The Annual
Saturday 7th November at 3pm

 Glebe Music Festival

In conjunction with The Glebe Society Inc

Saturday 7th November at 3pm,
Record Reign Hall
(corner St John's Road and Derwent Street, Glebe)



Artistic Director: Margot McLaughlin

Soprano Jazmin Doyle, Yasmin Funk, Margaret Grove, Lourdes Miguel de García, Sanchia Osborn
Alto Deborah Adrian, Marjory Ellsmore, Terry Funk, Rachel Knowles,
Tenor Gary Brewer, Damien Kuan, Gabriel Newman
Bass Justin Clark, David Goodwin, Clive Lane
Special Guests Ermanno Brignolo guitar
Minie Minarelli actress & singer

Coro Austral


Baruch Haba B’shem Adonai Opus 150

Blessed be he that cometh in the name of the Lord.

Australian Premiere

Mario Castelnuovo-Tedesco (1895-1968)

Transcribed for choir and guitar:

Ermanno Brignolo (b. 1981)

Ballata dell’Esilio The Ballad of Exile

Singer: Minie Minarelli

Guitar: Ermanno Brignolo

Mario Castelnuovo-Tedesco (1895-1968)

Poem: Guido Cavalcanti (1255-1300)

Concierto Juglar Minstrel Show

Choir and guitar

Soloists: II – Rachel Knowles

III – Yasmin Funk, Terry Funk

Australian Premiere

Bernardo Juliá (1922-2013)

Revised by Ermanno Brignolo (b. 1981)


Refreshments and wine will be available in the Small Hall

Los cien enamorados

The One Hundred Lovers

Choir a capella

Soloist: Margaret Grove

David Basden (b. 1957)

Poem: Federico García Lorca (1898-1936)

Excerpts from Platero y yo Platero and I

Opus 190

Narrator: Minie Minarelli

Guitar: Ermanno Brignolo

Mario Castelnuovo-Tedesco (1895-1968)

Text: Juan Ramón Jiménez (1881-1958)

  1. Platero

  2. Swallows

  3. Lullaby

  4. Ronsard

  5. Melancholia


Romancero Gitano Gypsy Romances

Opus 152

Choir and Guitar

Mario Castelnuovo-Tedesco (1895-1968)

Poem: Federico García Lorca (1898-1936)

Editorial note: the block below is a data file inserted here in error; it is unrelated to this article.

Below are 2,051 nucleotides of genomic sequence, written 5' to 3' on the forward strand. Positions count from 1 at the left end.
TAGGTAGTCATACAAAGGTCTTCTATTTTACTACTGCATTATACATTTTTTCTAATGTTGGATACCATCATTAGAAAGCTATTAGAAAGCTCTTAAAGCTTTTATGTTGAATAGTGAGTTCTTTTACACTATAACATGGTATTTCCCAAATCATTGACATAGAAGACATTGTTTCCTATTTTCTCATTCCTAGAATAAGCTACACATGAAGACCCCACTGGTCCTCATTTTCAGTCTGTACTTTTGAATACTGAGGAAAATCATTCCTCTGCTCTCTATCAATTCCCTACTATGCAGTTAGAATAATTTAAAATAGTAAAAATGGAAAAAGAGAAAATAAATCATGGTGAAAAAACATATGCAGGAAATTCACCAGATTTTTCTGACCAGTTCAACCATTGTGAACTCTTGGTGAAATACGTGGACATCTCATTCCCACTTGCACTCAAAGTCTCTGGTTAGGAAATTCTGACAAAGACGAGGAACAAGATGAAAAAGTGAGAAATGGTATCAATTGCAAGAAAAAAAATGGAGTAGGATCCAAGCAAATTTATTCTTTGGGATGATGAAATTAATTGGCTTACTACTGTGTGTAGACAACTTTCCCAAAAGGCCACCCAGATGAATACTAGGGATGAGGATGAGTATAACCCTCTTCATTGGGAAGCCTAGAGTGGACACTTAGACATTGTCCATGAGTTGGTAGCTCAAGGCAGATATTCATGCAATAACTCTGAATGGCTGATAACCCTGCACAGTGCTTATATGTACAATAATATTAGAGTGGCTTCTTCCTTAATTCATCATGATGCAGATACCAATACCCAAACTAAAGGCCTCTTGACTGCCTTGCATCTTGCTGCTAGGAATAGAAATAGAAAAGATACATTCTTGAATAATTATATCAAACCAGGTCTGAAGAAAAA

Baladilla de los tres ríos – Little Ballad of the Three Rivers
Soloists: Sanchia Osborn, Deborah Adrian, Gabriel Newman, Clive Lane, Damien Kuan
La Guitarra – The Guitar
Puñal – Dagger
Procesión/ Paso/ Saeta – Procession/ Float/Saeta
Soloist: Gary Brewer
Memento – Memento
Baile – Dance
Soloists: David Goodwin, Gabriel Newman, Justin Clark
Castanets: Lourdes Miguel de García
Crótalo – Castanet


Baruch Haba B’shem Adonai Mario Castelnuovo-Tedesco (1895-1968)

Blessed be he that cometh in the name of the Lord

Sung in Hebrew

From Songs and Processionals for a Jewish Wedding – Processional for the Bride. Based on an old Sephardic melody that Castelnuovo-Tedesco heard in his childhood from his grandfather.

Psalm 118:26
Blessed be he that cometh in the name of the Lord: we bless you out of the house of the Lord.

Psalm 95:6
O come, let us worship and bow down: let us kneel before the Lord our maker.

Psalm 100:2
Serve the Lord with gladness: come before his presence with singing.

Ballata dell’Esilio The Ballad of Exile Mario Castelnuovo-Tedesco (1895-1968)

Sung in Italian Poem: Guido Cavalcanti (1255-1300)

Just before he died, the Italian poet Guido Cavalcanti (1255-1300) was exiled from his home town Florence by his friend, the eminent poet Dante Alighieri. Even though the exile lasted only a few months, Guido suffered greatly and, during those months, he wrote into a ballad all his sorrow and struggle for that sad situation.

Mario Castelnuovo-Tedesco was forced to leave Florence after the introduction of anti-Semitic laws during the Nazi occupation of Europe just before the start of WWII. He felt so close to the situation of his illustrious ancestor and compatriot Cavalcanti that he wanted to put his noble words to music.

Since I have no hope of ever going back,
Gentle ballad in Tuscany,
You go, soft and gentle,
Straight to my woman,
Who will honour you with her courtesy.
You will tell her news of sighs,
Full of sorrow and much fear;
But beware that nobody can see you
If they are enemies of gentle nature;
Because, for sure, due to my disgrace
You would be challenged,
And she would be so worried
That I would be in anguish,
After my death,
To know of tears and new sorrow.

See, gentle ballad, death
Is getting so close that life abandons me,
And feel how my heart is beating strong
For what makes every spirit thinking.
So much is my person broken
That I cannot suffer:
If you want to help me,
bring my soul with you,
I much beg you to do so
When it leaves my heart.

Dear gentle ballad, to your friendship